Losing their religion: How some young Turks are turning their backs on Islam
“This is the only thing left that connects me to Islam,” says Merve, showing me her bright red headscarf.
Merve teaches religion to elementary school children in Turkey. She says she used to be a radical believer of Islam.
“Until recently, I would not even shake hands with men,” she tells me in an Istanbul cafe. “But now I do not know whether there is a God or not, and I really do not care.”
In the 16 years that President Recep Tayyip Erdogan’s party has been in power, the number of religious high schools across Turkey has increased more than tenfold.
He has repeatedly talked of bringing up a pious generation.
But over the past few weeks, politicians and religious clerics here have been discussing whether pious young people have started to move away from religion.
One day, Merve’s life changed when, after waking up very depressed, she cried for hours and decided to pray.
As she prayed, she realised to her shock that she doubted God’s existence. “I thought I would either go crazy or kill myself,” she says. “The next day I realised I had lost my faith.”
She is not alone. One professor has been quoted as saying that more than a dozen female students wearing headscarves have come up to him to declare they are atheists in the past year or so.
Bekir, theology student
Until recently I was a sympathiser of radical groups such as the Islamic State or Al Qaeda. Today, I am an atheist. I initially wanted to find some logic in Islam, but I could not. Then I started questioning God too. I used to support the Islamist government here. But oppression breeds revolution. They wanted to oppress us and we started to react.
But it is not just atheism that students are embracing.
At a workshop in Konya, one of Turkey’s most conservative cities, there have been claims that students at religious high schools are moving towards deism because of what they referred to as “the inconsistencies within Islam”, according to reports in opposition newspapers.
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Deism has its roots back in Greek culture. Its followers believe that God exists, but they reject all religions.
Education Minister Ismet Yilmaz says this workshop had no scientific basis and he has denied all reports that Turkey’s so-called pious generation is changing course.
While there are no statistics or polls to indicate how widespread this is, anecdotal evidence is enough to worry Turkey’s leaders.
Leyla, college student
One day, as I was going down the road to the market, I took my headscarf off and never put it back again. My father does not know I am a deist. If he knew, I fear he might prevent my little sister from having a graduate degree. ‘Your sister went to university, and this is what happened to her,’ he might say. I didn’t ask God to create me, so God cannot ask anything from me in return. I have a right to live as free as a bird.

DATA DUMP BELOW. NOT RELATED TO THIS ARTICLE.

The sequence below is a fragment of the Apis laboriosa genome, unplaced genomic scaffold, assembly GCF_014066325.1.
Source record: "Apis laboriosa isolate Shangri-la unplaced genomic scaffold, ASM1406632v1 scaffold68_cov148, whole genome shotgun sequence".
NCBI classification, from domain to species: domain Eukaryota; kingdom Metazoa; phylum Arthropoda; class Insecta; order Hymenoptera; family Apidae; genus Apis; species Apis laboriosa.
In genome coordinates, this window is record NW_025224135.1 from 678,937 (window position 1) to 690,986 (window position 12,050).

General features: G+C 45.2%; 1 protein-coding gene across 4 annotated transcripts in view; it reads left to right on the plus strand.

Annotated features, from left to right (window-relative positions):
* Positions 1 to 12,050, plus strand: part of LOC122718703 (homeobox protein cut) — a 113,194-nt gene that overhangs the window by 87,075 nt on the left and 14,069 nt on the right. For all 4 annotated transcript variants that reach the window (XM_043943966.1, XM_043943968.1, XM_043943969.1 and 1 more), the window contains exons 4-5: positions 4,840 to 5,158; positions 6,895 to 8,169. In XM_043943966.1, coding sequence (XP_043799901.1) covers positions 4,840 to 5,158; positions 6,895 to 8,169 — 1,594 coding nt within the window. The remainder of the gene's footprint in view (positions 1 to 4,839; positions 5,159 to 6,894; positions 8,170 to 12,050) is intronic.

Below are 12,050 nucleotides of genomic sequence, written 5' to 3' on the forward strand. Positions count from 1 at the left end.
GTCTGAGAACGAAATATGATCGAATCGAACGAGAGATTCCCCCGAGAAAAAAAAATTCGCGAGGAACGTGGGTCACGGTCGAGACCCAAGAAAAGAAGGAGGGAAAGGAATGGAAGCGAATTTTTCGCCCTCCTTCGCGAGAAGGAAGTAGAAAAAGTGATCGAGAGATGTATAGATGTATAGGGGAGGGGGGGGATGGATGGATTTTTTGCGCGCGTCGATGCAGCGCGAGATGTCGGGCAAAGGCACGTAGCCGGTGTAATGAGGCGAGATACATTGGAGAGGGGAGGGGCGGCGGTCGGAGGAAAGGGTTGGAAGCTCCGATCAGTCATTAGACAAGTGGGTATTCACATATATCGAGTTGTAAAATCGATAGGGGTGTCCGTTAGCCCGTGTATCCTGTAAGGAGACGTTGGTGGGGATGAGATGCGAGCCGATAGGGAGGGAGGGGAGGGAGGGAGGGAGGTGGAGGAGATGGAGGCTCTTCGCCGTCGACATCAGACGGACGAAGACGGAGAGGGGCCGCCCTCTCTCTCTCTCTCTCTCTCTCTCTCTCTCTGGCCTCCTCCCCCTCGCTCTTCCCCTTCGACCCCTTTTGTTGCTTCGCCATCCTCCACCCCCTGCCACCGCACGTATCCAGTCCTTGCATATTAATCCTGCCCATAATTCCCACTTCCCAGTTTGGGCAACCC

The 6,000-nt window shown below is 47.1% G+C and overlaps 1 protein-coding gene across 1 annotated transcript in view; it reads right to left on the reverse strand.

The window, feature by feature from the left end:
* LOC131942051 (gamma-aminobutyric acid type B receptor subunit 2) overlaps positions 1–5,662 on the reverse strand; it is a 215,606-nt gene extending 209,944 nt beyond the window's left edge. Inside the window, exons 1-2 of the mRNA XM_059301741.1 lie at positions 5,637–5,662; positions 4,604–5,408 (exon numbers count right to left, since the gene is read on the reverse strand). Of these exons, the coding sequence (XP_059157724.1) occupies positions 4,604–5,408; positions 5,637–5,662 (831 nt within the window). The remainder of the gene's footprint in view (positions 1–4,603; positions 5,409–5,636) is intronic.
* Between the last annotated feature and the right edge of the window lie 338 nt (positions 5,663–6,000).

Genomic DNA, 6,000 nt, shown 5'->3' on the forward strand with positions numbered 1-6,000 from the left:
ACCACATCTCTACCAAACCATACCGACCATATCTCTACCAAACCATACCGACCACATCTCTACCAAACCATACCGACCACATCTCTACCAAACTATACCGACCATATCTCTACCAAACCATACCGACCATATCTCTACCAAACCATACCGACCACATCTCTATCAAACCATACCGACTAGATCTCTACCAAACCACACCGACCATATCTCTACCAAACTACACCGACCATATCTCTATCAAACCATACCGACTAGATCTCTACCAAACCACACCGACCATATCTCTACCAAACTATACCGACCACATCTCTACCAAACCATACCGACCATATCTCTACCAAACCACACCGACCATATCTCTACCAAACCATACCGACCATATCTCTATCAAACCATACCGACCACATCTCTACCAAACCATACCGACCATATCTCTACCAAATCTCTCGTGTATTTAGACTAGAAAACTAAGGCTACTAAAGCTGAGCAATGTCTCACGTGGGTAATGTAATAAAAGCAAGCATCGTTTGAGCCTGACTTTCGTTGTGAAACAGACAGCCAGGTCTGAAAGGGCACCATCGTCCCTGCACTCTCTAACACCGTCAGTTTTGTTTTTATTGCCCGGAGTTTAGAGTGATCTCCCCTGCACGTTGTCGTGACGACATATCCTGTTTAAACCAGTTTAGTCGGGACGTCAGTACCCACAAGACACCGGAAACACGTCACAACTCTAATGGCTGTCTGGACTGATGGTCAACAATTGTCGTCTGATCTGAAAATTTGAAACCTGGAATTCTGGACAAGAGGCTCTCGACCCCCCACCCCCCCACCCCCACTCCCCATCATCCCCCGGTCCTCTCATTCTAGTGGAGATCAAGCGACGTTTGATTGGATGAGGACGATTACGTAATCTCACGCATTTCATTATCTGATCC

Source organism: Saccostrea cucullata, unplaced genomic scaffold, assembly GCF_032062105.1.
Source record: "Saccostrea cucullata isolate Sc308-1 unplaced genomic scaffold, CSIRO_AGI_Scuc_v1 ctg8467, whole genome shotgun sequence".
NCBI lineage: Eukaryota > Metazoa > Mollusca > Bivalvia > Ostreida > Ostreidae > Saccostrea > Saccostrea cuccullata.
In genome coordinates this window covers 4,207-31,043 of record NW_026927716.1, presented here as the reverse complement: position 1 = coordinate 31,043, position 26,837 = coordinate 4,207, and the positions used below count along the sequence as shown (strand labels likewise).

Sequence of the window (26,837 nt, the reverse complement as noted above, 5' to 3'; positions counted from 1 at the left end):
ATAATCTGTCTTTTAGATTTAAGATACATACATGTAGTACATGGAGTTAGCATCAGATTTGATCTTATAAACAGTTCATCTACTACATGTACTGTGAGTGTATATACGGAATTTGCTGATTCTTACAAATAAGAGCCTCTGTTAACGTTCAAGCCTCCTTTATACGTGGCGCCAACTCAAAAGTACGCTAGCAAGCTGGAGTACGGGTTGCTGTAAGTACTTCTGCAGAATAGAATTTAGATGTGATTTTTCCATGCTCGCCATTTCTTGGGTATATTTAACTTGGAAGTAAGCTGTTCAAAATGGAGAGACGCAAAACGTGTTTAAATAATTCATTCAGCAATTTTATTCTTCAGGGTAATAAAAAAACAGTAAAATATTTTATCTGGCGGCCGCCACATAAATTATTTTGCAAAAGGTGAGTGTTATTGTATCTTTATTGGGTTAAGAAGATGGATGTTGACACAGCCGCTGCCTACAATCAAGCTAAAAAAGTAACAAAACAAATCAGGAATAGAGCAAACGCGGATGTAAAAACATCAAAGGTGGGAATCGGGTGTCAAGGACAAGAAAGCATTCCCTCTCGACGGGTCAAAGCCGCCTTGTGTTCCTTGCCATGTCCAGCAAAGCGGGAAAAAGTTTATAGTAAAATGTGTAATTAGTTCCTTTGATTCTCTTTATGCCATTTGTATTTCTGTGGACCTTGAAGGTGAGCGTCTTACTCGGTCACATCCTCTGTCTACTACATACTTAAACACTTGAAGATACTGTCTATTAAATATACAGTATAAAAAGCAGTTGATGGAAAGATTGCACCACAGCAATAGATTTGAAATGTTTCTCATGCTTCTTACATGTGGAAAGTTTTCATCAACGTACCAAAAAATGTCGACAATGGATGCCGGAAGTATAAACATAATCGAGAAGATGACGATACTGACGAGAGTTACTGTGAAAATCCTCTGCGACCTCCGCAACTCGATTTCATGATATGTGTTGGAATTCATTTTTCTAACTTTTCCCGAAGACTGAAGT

Turkey’s top religious cleric, the head of Religious Affairs Directorate Ali Erbas, has also denied the spread of deism and atheism among the country’s conservative youth. “No member of our nation would ever adhere to a such a deviant and void concept,” he said.
Theology professor Hidayet Aybar is also adamant that there is no such shift towards deism.
“Deism rejects Islamic values. It rejects Koran and it rejects the prophet. It rejects heaven and hell, the angels, and reincarnation. These are all pillars of Islam. Deism only accepts the existence of God,” he says.
According to deist philosophy, God created the universe and all its creatures but does not intervene in what has been created, and does not lay out rules or principles.
“I can assure you that there is no such tendency towards deism amongst our conservative youth,” he argues.
Omer, sacked public worker, unemployed
I used to be a public worker. After the attempted coup in 2016, I was sacked. I used to be a religious, conservative young man who strongly supported the governing party and its policies. When I got sacked, I started questioning God. I became estranged. I do not categorise myself as a deist yet. I hope to rebuild my relationship with Islam, but I do not know whether that is possible any more.
Turkey’s only atheism association believes Prof Aybar is wrong about the current trend and claims that even atheist imams exist.
“Here, there are television shows that debate what to do to atheists,” says its spokesman Saner Atik. “Some say they should be killed, that they should be sliced to pieces.”
“It takes a lot of courage to say you are an atheist under these circumstances. There are women in niqabs who secretly confess they are atheists, but they cannot take them off because they are scared of their family or their environment.”
I meet Merve for a second time at home. She greets me without her headscarf. She has decided to let her hair down when she is at home. Even if there are men around.
“The first time I met a man without my headscarf, I felt really awkward,” she tells me. “But now it comes all very naturally. This is who I am now.”
All the names of the atheists and deists interviewed for this piece have been changed.